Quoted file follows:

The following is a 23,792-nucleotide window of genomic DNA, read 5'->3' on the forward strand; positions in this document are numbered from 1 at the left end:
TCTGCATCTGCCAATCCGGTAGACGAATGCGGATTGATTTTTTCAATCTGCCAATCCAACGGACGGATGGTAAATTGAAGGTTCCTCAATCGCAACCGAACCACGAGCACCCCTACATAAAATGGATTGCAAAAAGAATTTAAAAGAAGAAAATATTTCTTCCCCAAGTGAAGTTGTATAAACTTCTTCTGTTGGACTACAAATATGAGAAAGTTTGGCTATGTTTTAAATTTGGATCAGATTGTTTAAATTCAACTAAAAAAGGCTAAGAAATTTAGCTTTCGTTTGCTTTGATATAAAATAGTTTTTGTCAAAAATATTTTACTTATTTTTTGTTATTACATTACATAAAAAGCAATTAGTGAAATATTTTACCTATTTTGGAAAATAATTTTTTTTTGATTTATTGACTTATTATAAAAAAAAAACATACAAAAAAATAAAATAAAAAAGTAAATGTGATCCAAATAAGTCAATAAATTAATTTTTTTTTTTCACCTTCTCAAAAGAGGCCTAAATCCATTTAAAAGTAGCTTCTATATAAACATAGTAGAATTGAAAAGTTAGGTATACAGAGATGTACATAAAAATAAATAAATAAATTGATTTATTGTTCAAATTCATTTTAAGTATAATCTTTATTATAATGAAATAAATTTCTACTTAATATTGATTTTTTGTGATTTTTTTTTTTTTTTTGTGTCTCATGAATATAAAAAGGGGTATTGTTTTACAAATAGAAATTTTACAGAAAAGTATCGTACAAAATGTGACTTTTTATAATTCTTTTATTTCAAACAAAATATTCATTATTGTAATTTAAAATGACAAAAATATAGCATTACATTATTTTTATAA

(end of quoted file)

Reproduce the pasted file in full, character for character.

The following is a 23,792-nucleotide window of genomic DNA, read 5'->3' on the forward strand; positions in this document are numbered from 1 at the left end:
TCTGCATCTGCCAATCCGGTAGACGAATGCGGATTGATTTTTTCAATCTGCCAATCCAACGGACGGATGGTAAATTGAAGGTTCCTCAATCGCAACCGAACCACGAGCACCCCTACATAAAATGGATTGCAAAAAGAATTTAAAAGAAGAAAATATTTCTTCCCCAAGTGAAGTTGTATAAACTTCTTCTGTTGGACTACAAATATGAGAAAGTTTGGCTATGTTTTAAATTTGGATCAGATTGTTTAAATTCAACTAAAAAAGGCTAAGAAATTTAGCTTTCGTTTGCTTTGATATAAAATAGTTTTTGTCAAAAATATTTTACTTATTTTTTGTTATTACATTACATAAAAAGCAATTAGTGAAATATTTTACCTATTTTGGAAAATAATTTTTTTTTGATTTATTGACTTATTATAAAAAAAAAACATACAAAAAAATAAAATAAAAAAGTAAATGTGATCCAAATAAGTCAATAAATTAATTTTTTTTTTTCACCTTCTCAAAAGAGGCCTAAATCCATTTAAAAGTAGCTTCTATATAAACATAGTAGAATTGAAAAGTTAGGTATACAGAGATGTACATAAAAATAAATAAATAAATTGATTTATTGTTCAAATTCATTTTAAGTATAATCTTTATTATAATGAAATAAATTTCTACTTAATATTGATTTTTTGTGATTTTTTTTTTTTTTTTGTGTCTCATGAATATAAAAAGGGGTATTGTTTTACAAATAGAAATTTTACAGAAAAGTATCGTACAAAATGTGACTTTTTATAATTCTTTTATTTCAAACAAAATATTCATTATTGTAATTTAAAATGACAAAAATATAGCATTACATTATTTTTATAA